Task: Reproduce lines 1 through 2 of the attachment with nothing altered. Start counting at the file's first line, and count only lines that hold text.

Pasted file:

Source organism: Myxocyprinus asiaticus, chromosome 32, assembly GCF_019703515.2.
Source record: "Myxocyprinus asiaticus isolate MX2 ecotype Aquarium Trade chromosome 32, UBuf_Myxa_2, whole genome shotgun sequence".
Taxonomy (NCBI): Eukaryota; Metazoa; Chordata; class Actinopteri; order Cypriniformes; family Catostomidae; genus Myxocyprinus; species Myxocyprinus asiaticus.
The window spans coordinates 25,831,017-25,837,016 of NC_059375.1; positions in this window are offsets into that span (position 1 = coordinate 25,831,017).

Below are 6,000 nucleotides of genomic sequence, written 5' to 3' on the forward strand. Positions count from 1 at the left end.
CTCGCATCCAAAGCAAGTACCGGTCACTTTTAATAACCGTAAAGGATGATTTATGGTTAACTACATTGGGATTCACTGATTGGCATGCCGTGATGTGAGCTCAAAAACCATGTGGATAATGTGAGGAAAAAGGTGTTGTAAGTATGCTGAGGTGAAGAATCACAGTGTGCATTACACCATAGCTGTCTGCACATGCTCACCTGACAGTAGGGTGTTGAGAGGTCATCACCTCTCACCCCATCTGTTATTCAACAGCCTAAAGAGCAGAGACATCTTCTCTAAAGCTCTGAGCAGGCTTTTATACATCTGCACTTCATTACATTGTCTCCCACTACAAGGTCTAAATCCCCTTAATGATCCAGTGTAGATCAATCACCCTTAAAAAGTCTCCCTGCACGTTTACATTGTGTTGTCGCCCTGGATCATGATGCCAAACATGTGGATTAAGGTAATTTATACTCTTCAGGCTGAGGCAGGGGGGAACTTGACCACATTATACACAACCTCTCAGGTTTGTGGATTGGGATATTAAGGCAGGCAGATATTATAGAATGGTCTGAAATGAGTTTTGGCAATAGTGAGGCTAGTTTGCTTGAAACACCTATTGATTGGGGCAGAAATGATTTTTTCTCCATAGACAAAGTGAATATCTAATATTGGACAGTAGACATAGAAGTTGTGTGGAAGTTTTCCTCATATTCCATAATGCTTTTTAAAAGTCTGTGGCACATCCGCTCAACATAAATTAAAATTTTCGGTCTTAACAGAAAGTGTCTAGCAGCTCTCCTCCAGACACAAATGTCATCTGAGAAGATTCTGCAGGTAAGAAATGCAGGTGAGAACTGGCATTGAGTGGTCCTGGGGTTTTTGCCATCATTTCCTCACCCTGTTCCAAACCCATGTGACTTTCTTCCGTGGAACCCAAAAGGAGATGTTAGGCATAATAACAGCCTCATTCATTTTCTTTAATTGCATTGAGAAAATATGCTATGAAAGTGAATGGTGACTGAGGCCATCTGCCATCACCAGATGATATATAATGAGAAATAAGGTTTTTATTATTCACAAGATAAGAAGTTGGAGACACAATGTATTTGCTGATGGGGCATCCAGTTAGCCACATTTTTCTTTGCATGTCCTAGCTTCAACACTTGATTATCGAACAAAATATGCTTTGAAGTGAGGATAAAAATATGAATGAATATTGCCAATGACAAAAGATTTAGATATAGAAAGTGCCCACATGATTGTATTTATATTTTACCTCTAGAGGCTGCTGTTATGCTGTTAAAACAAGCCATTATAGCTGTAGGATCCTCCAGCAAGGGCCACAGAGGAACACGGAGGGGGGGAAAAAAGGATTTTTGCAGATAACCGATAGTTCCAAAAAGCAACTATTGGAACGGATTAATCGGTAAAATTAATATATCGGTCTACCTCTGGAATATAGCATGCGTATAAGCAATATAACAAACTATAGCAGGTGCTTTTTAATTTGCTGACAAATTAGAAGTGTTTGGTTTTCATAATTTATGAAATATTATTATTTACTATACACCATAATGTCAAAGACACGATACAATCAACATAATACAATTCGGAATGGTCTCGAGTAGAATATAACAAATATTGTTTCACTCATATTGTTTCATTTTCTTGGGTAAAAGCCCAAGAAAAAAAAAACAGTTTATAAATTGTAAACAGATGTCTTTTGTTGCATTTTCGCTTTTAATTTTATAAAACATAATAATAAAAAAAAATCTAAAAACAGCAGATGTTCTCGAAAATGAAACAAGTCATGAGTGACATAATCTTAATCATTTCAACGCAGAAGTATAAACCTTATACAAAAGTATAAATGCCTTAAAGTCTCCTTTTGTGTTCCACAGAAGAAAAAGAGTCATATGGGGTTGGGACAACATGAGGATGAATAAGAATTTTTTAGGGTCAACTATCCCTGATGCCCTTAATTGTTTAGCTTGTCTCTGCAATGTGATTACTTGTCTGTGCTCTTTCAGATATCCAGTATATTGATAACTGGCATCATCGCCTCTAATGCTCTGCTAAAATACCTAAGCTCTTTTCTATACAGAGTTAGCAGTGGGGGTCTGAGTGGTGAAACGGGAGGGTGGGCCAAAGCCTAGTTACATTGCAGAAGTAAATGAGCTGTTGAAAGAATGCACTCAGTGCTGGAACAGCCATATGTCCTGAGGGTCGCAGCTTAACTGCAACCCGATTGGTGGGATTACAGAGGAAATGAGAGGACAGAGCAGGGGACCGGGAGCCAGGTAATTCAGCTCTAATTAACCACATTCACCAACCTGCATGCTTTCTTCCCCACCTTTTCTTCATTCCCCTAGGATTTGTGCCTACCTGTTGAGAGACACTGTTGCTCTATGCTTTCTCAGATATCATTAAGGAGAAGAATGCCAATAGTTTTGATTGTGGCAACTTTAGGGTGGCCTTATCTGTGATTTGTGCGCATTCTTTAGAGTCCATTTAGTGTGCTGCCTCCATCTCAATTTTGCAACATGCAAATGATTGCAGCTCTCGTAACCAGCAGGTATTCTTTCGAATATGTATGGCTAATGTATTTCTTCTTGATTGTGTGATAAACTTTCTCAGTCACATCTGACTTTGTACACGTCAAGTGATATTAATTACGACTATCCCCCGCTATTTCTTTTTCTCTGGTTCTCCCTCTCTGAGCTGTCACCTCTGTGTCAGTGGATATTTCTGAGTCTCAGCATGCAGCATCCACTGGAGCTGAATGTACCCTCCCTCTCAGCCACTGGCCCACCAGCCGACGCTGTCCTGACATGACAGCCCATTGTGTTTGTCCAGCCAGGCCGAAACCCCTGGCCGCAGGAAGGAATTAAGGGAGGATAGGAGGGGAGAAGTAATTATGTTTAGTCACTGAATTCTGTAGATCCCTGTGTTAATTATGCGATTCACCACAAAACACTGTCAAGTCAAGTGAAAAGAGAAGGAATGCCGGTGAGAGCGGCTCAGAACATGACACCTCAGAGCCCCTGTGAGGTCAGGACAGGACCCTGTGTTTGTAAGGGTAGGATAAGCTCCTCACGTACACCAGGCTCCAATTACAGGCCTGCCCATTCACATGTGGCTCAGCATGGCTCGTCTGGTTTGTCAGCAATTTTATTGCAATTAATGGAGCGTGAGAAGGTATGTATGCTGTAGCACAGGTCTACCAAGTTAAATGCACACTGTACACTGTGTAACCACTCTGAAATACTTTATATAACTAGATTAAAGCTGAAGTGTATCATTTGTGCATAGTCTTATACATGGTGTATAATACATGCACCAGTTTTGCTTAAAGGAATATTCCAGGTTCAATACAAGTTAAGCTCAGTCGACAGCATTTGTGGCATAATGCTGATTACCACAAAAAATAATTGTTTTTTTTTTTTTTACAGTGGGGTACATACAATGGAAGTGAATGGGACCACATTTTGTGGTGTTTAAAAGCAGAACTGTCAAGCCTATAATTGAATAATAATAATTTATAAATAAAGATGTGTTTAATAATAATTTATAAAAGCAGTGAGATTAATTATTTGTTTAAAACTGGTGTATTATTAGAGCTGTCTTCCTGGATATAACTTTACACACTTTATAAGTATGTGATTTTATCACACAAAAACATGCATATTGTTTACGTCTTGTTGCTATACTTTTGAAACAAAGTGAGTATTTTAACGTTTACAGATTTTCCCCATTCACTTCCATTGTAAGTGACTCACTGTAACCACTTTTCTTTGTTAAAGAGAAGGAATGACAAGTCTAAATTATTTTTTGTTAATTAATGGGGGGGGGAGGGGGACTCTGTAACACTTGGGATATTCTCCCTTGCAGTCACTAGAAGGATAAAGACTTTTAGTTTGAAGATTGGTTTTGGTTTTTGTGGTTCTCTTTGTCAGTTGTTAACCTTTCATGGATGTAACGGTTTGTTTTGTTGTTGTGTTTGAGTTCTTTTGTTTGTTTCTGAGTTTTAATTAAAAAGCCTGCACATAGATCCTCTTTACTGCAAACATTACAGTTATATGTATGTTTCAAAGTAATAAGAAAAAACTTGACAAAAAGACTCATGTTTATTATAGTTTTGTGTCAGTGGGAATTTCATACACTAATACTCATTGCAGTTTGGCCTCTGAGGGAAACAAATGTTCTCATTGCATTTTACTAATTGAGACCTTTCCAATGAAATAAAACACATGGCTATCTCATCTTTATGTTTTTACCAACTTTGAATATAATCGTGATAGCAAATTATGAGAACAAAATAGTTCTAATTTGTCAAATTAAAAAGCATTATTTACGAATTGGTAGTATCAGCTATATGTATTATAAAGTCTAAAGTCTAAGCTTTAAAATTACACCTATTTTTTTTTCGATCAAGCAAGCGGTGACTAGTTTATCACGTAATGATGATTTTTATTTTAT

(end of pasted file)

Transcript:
Source organism: Myxocyprinus asiaticus, chromosome 32, assembly GCF_019703515.2.
Source record: "Myxocyprinus asiaticus isolate MX2 ecotype Aquarium Trade chromosome 32, UBuf_Myxa_2, whole genome shotgun sequence".